for the reversal of normalcy in a world rapidly coming to an end.
        Thus he blesses the maiden and the barren womb, "the womb that
        has not conceived and the breast that have not given milk." rather
        than blessing the mother (l.79), an expectation quite pronounced
        in other apocalyptic texts including the Synoptics (Lk 23.29;
        Mk 13.17-19//Mt 24.19-21/Lk 21.20-24; Baruch 10.13b-16;
        Apoc. Elijah [C] 2.38. ... <end quote>

        Mike, this is the only reference to L.79 I've found, other than
        the two previous you've mentioned.
        Dave

        Michael Grondin <mwgrondin@...> wrote:
        Since April DeConick's work has been mentioned in
        connection with Mark Goodacre's proposed paper
        on this subject, I thought I'd pass along the two
        references I've found to Th79 in her paper "The
        Original Gospel of Thomas". (I don't have a copy
        of her latest book; if anyone else does, perhaps
        they can do the same with that.)

        The first mention of Th79 (she uses the abbreviation
        'L.' for logion) I can find pretty much sums up why
        she has put it in the kernel. Although Th79 is shown
        as a single item in her sayings list (as opposed to
        other sayings broken into parts), it seems clear from
        the following that the major factor in her assigning it
        to the kernel was the third part of it (79.3=Lk23:29):

        ------------- begin quote ---------------------
        > My preliminary analysis of this kernal gospel and
        the various later layers ... suggests a "probable"
        scenario that begins with a very old gospel of sayings
        of Jesus that likely originated from the Jerusalem
        church. ... It orginally was apocalyptic in orientation,
        anticipating the imminent judgment of God and the
        end of the world since, by and large, it consists of
        eschatological sayings warning about the impending
        destruction and the need to prepare for battle (i.e.,
        L. 11a, 16a-b, 35, 64, 65, 68a, 69b, 71, 74, 79, 81,
        82, 98, 103, 111a). It seems that the original
        community believed that it was living in a very late
        stage in history that was characterized by general
        chaos and the reversal of normalcy. The day of
        Judgment and the coming Kingdom were imminent
        (i.e., L. 8, 15,20, 23a, 40, 61a, 57, 76, 96, 97, 107,
        109). The end time conditions were severe and
        chaotic; relief would only come to those who
        persevered ... <

        > Of course, this understanding of the original
        community as a thoroughly apocalyptic community
        is quite the opposite of the accepted scholarly
        hypothesis that the Thomasine gospel and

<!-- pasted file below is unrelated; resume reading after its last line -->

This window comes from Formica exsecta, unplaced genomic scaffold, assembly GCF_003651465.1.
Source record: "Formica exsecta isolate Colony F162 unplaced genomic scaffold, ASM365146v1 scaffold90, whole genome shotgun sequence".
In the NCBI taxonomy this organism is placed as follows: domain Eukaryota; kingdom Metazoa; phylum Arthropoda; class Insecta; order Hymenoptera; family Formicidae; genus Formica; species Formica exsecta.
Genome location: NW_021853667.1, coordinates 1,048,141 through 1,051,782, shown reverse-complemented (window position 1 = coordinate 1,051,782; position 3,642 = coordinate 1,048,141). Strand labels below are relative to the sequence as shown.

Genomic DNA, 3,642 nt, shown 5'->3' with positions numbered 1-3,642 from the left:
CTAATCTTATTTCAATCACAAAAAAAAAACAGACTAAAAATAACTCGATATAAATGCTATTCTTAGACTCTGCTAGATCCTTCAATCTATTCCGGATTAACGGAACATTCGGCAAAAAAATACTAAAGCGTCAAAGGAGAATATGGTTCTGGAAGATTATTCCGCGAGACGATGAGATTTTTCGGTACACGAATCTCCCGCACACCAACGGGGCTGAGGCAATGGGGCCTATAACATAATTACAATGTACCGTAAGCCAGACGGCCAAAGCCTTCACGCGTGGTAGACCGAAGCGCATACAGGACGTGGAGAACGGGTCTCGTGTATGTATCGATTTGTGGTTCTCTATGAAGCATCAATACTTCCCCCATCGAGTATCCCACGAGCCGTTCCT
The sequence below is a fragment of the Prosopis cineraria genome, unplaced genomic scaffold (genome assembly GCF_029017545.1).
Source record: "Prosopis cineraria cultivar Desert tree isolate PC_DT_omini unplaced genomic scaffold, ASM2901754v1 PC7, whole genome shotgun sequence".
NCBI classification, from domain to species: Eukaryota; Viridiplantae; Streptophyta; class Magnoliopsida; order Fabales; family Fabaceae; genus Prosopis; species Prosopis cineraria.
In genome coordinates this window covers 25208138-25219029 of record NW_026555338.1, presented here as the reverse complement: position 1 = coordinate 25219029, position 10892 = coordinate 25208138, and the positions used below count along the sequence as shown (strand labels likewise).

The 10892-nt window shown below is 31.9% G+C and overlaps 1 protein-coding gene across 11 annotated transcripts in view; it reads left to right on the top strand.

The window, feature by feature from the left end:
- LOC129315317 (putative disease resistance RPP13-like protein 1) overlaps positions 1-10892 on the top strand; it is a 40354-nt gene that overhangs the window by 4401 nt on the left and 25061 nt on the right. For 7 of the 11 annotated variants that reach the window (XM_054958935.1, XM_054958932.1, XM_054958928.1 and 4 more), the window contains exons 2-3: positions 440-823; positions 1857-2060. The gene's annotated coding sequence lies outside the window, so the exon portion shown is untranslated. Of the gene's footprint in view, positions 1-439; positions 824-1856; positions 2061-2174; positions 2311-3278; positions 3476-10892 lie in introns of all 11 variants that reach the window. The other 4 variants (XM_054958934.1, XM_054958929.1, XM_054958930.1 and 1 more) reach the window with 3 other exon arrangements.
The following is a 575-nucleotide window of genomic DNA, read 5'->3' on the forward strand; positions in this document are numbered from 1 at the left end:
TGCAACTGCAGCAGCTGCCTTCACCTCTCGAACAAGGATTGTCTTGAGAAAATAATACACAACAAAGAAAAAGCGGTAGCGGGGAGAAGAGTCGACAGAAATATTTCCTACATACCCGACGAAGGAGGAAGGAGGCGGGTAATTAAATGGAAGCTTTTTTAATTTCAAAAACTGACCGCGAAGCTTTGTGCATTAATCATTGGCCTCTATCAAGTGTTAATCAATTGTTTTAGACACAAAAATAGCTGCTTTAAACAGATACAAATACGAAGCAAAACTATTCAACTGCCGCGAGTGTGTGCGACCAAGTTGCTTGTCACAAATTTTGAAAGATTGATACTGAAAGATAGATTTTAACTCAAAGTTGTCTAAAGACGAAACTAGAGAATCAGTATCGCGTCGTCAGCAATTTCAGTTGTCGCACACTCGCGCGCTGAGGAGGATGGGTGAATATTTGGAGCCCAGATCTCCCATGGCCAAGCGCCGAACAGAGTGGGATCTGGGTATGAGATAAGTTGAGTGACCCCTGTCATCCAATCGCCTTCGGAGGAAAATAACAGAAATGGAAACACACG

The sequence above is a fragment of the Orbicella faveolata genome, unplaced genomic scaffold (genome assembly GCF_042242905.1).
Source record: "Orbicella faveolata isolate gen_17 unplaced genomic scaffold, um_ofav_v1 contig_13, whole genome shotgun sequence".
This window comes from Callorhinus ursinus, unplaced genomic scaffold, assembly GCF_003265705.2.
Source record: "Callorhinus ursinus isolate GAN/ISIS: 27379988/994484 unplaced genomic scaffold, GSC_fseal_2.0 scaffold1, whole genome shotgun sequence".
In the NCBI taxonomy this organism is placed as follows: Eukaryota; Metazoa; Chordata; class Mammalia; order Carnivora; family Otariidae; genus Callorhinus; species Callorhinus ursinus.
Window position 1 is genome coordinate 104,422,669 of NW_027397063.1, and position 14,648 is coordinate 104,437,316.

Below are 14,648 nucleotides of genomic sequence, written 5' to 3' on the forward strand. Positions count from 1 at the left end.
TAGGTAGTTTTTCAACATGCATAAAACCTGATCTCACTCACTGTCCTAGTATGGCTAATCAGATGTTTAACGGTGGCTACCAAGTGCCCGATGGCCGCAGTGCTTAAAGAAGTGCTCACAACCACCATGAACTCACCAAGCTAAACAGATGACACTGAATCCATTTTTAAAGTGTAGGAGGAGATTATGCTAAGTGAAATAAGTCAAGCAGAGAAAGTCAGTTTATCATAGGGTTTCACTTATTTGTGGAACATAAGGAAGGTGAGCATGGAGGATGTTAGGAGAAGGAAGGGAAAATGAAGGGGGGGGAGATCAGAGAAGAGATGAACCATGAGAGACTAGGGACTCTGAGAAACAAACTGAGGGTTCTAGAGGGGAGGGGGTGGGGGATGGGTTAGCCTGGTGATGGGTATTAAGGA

community was non-apocalyptic. We discover
        with the application of this [her] new model that
        it is not until the outer layers of _Thomas_ that we
        find the non-apocalyptic (or better: "de-apocalyp-
        ticizing") materials introduced into the kernal in
        order to reinterpret the strong eschatological
        hopes. < end quote >

        The second mention of Th79 is two pages later,
        in a list of parallels to Tatian's Diatessaron:

        ------------- begin quote ---------------------
        > When the sayings that make up the orginal
        kernal gospel are compared to other ancient
        sources, a couple of fascinating connections
        emerge. First, when aligned with both Quispel's
        and Baarda's work on Tatian's _Diatessaron_,
        in every case that Tatian's version parallels
        Thomas' version, the saying is located in the
        kernel gospel rather than in any of the later
        layers with the exception of 113 ...
        [lists from Quispel and Baarda follow, both
        containing L. 79]
        ... this striking agreement between Tatian and
        the kernel _Thomas_ cannot be coincidence
        especially since other Syrian witnesses seem
        to be aware of many of the sayings found in
        the later layers of _Thomas. ... This may provide
        some evidence that an early form of the _Gospel
        of Thomas_ similar to the one I have reconstructed
        was known to Tatian. Or could the kernel _Thomas_
        be related to the common "Jewish Christian"
        gospel source which Quispel long ago postulated
        was used by Tatian and the compilers of the old
        Syriac gospels? It is certainly tempting to regard
        it as such. < end quote >

        OK, but something disturbs me here. I have a
        copy of J. Hamlyn Hill's translation of the Arabic
        Diatessaron. Imperfect though it may be, it shows
        a separation of Lk 11:27-28 (hence Th 79.1-2)
        from Lk 23:29 (hence Th79.3). If an early form
        of Thomas was known to Tatian - a form in which
        79.1-3 was a unified whole - there's no indication